In last week’s column (Variety, Aug 4-10) , Peter Bart described the “ferocious competition” among women seeking to gain a place on Variety’s annual list of female power players. The column included a quotation from an unnamed talent agency chief who claimed that if his female client were not included on the list, she’d “cut (his) balls off.”  Hmmm, powerful women as cat fighting, castrating shrews. Not an original stereotype but certainly one with staying power.

Mr. Bart’s characterization belies a worldview that categorizes ambitious women as overly competitive and puts women in a classic double bind. These observations smack of sexism just as those who criticize Barack Obama for his confidence and arrogance reek of racism. …  A woman willing and able to compete in a highly competitive business is a ballbuster, whereas a man exhibiting similar behavior is simply playing the game. It’s a double standard, clear and simple. If women don’t express an interest in being on the list, they don’t gain the recognition they likely deserve.  If they do lobby for a position as one of the most powerful women, they’re ballbusters.  Luckily, the women who occupy powerful positions aren’t naïve enough to be cowed by this type of name-calling.

In addition, Mr. Bart surmised that the reason women have become more competitive is that the glass ceiling that once prevented them from attaining top positions has “vanished — especially in the media and entertainment business.”  Sadly, this reasoning is simply inconsistent with reality.  Do women hold high-profile positions in television and film?  Absolutely. Is there any evidence that women have shattered the glass ceiling by achieving employment parity with their male counterparts?  Not a shred.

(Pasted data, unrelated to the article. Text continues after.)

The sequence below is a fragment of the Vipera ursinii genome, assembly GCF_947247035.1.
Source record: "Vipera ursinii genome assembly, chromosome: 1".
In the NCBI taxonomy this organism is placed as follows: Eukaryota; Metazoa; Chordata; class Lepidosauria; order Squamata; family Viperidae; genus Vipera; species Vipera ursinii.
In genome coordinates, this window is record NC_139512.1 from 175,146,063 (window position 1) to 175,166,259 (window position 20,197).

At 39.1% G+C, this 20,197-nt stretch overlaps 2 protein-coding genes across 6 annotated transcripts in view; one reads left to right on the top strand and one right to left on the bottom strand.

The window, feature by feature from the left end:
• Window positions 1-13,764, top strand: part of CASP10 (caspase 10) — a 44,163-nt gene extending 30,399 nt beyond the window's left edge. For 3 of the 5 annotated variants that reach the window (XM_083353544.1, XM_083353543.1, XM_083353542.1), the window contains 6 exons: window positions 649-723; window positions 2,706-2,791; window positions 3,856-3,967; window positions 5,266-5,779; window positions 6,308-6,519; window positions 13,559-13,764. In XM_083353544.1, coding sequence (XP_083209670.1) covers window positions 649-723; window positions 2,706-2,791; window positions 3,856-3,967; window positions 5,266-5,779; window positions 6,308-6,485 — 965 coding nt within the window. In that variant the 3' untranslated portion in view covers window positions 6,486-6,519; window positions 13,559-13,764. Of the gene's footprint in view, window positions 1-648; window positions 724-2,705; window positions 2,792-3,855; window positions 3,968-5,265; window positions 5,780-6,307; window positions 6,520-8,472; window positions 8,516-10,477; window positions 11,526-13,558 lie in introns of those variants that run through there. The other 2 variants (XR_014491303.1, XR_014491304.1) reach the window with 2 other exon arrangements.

Let’s consider the facts.  Only one woman, Amy Pascal, currently serves as chairman of a major film studio.  Two women hold the position of president of entertainment at the broadcast networks, Dawn Ostroff at the CW and Nina Tassler at CBS.  …According to the latest Boxed In study, women comprised only 22% of executive producers working on primetime television programs airing on the broadcast networks during the 2007-08 season. According to the latest Celluloid Ceiling study, women comprised a scant 6% of directors working on the top 250 domestic grossing films of 2007.

Perhaps a more accurate explanation for women’s competitiveness regarding inclusion on the power list is that they know the glass ceiling remains firmly in place — especially in the media and entertainment industries. I suspect that the women Mr. Bart hears from recognize that the Hollywood myth-making machinery continues to lionize the careers of men who direct and produce films or reside in executive suites at the studios and networks. Positive press helps enable men who perform at even average levels to get booted up the corporate ladder or get their next directing deal. In contrast, when women perform well they are considered somewhat unattractive exceptions in a world still dominated by men.

In the business of show, the visibility-creating apparatus of power lists — and even talkshows focusing on the film industry (“Shootout,” for example) –can be integral to one’s success. If women contact Variety regarding inclusion on the power list, they simply recognize the importance of being seen in a business that rewards such recognition.

Dr. Martha M. Lauzen, executive director, Center for the Study of Women in Television, School of Theatre, Television and Film, San Diego State U.

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